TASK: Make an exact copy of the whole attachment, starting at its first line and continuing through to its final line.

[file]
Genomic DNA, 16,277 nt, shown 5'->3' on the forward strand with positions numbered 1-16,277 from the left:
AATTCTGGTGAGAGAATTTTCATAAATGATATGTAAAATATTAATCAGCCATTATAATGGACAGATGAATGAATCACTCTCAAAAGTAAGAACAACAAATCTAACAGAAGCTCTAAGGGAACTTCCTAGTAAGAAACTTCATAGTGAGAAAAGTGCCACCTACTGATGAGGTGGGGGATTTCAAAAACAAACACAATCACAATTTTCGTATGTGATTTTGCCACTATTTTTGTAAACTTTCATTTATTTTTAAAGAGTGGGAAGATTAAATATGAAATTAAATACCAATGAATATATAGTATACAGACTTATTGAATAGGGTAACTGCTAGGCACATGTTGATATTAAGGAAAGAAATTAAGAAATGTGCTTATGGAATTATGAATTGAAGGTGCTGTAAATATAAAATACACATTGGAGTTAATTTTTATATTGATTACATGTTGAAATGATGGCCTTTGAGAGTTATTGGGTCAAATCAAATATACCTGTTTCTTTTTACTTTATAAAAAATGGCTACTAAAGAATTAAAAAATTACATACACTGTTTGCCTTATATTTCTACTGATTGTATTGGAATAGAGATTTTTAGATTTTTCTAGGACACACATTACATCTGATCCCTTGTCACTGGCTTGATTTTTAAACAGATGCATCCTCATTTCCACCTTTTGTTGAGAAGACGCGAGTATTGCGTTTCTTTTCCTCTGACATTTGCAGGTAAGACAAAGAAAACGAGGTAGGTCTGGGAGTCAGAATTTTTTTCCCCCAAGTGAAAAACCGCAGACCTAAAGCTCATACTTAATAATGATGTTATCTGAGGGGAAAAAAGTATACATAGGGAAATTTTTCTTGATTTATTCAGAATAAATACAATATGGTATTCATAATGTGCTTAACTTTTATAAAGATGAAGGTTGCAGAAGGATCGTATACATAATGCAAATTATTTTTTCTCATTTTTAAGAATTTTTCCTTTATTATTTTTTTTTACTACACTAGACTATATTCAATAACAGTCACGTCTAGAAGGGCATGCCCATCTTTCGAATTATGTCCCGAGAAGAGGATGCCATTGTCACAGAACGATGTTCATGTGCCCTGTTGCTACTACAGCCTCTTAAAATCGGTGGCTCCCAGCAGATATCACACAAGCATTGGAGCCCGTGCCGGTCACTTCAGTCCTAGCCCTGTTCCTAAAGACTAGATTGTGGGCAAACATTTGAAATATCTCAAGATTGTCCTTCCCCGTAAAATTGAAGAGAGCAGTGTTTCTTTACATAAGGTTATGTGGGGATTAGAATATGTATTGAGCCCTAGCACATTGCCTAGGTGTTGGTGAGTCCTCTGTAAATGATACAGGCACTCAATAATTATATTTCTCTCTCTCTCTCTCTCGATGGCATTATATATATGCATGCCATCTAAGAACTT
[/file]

Genomic DNA, 16,277 nt, shown 5'->3' on the forward strand with positions numbered 1-16,277 from the left:
AATTCTGGTGAGAGAATTTTCATAAATGATATGTAAAATATTAATCAGCCATTATAATGGACAGATGAATGAATCACTCTCAAAAGTAAGAACAACAAATCTAACAGAAGCTCTAAGGGAACTTCCTAGTAAGAAACTTCATAGTGAGAAAAGTGCCACCTACTGATGAGGTGGGGGATTTCAAAAACAAACACAATCACAATTTTCGTATGTGATTTTGCCACTATTTTTGTAAACTTTCATTTATTTTTAAAGAGTGGGAAGATTAAATATGAAATTAAATACCAATGAATATATAGTATACAGACTTATTGAATAGGGTAACTGCTAGGCACATGTTGATATTAAGGAAAGAAATTAAGAAATGTGCTTATGGAATTATGAATTGAAGGTGCTGTAAATATAAAATACACATTGGAGTTAATTTTTATATTGATTACATGTTGAAATGATGGCCTTTGAGAGTTATTGGGTCAAATCAAATATACCTGTTTCTTTTTACTTTATAAAAAATGGCTACTAAAGAATTAAAAAATTACATACACTGTTTGCCTTATATTTCTACTGATTGTATTGGAATAGAGATTTTTAGATTTTTCTAGGACACACATTACATCTGATCCCTTGTCACTGGCTTGATTTTTAAACAGATGCATCCTCATTTCCACCTTTTGTTGAGAAGACGCGAGTATTGCGTTTCTTTTCCTCTGACATTTGCAGGTAAGACAAAGAAAACGAGGTAGGTCTGGGAGTCAGAATTTTTTTCCCCCAAGTGAAAAACCGCAGACCTAAAGCTCATACTTAATAATGATGTTATCTGAGGGGAAAAAAGTATACATAGGGAAATTTTTCTTGATTTATTCAGAATAAATACAATATGGTATTCATAATGTGCTTAACTTTTATAAAGATGAAGGTTGCAGAAGGATCGTATACATAATGCAAATTATTTTTTCTCATTTTTAAGAATTTTTCCTTTATTATTTTTTTTTACTACACTAGACTATATTCAATAACAGTCACGTCTAGAAGGGCATGCCCATCTTTCGAATTATGTCCCGAGAAGAGGATGCCATTGTCACAGAACGATGTTCATGTGCCCTGTTGCTACTACAGCCTCTTAAAATCGGTGGCTCCCAGCAGATATCACACAAGCATTGGAGCCCGTGCCGGTCACTTCAGTCCTAGCCCTGTTCCTAAAGACTAGATTGTGGGCAAACATTTGAAATATCTCAAGATTGTCCTTCCCCGTAAAATTGAAGAGAGCAGTGTTTCTTTACATAAGGTTATGTGGGGATTAGAATATGTATTGAGCCCTAGCACATTGCCTAGGTGTTGGTGAGTCCTCTGTAAATGATACAGGCACTCAATAATTATATTTCTCTCTCTCTCTCTCTCGATGGCATTATATATATGCATGCCATCTAAGAACTT